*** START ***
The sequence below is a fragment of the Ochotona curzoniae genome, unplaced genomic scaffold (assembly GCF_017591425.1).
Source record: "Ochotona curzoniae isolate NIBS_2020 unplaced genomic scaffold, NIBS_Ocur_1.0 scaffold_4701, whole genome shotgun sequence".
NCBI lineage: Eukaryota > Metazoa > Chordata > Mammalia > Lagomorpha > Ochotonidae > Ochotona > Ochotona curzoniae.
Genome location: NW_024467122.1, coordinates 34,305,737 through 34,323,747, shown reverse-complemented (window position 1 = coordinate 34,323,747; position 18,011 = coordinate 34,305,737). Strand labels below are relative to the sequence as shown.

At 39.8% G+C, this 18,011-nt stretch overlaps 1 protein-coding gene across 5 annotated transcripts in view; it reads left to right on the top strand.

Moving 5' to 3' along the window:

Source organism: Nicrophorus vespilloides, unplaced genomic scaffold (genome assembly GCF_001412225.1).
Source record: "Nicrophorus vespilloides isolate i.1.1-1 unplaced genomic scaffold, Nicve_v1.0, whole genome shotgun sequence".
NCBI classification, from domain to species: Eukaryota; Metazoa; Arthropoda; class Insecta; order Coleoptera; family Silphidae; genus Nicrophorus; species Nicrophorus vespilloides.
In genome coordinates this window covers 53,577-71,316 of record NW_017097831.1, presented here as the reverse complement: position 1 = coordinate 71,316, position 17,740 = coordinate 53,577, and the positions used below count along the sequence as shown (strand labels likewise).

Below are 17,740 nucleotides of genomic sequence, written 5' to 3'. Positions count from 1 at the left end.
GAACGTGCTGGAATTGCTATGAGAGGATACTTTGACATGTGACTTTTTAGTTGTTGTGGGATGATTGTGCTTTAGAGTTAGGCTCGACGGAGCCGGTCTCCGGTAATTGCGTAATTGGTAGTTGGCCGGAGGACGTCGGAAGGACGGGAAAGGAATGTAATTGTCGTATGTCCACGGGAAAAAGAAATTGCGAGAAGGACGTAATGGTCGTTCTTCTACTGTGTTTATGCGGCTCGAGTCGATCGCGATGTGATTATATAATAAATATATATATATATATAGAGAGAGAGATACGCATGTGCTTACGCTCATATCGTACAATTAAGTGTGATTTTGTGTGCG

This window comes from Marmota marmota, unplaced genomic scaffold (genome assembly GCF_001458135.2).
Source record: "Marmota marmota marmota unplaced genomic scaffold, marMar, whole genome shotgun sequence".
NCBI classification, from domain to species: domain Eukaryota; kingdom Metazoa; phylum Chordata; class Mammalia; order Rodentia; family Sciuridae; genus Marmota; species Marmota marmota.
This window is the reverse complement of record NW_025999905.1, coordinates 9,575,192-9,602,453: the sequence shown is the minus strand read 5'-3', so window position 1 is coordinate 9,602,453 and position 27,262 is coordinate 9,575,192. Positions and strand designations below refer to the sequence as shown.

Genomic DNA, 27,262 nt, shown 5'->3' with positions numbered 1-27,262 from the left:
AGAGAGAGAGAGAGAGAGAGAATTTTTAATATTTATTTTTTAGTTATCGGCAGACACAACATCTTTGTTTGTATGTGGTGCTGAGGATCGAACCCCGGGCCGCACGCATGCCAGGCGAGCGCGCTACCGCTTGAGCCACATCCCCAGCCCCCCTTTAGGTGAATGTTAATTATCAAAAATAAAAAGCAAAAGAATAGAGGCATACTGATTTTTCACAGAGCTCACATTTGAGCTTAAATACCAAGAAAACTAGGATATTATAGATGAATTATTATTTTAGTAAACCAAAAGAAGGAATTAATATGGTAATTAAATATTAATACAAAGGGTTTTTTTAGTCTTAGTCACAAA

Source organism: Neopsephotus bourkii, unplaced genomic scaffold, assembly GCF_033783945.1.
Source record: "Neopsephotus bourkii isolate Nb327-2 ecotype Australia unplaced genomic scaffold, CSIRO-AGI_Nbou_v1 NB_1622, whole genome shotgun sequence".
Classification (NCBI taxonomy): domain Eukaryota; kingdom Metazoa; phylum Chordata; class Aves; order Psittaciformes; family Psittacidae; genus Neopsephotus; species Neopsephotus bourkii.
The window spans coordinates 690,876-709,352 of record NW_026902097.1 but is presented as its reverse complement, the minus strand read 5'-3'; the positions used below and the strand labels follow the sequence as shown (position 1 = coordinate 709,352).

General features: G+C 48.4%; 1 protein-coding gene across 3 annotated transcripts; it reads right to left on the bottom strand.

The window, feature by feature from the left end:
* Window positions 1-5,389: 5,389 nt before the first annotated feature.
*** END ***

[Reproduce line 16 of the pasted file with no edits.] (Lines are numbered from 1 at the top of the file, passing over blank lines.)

This window is the reverse complement of record NW_025999905.1, coordinates 9,575,192-9,602,453: the sequence shown is the minus strand read 5'-3', so window position 1 is coordinate 9,602,453 and position 27,262 is coordinate 9,575,192. Positions and strand designations below refer to the sequence as shown.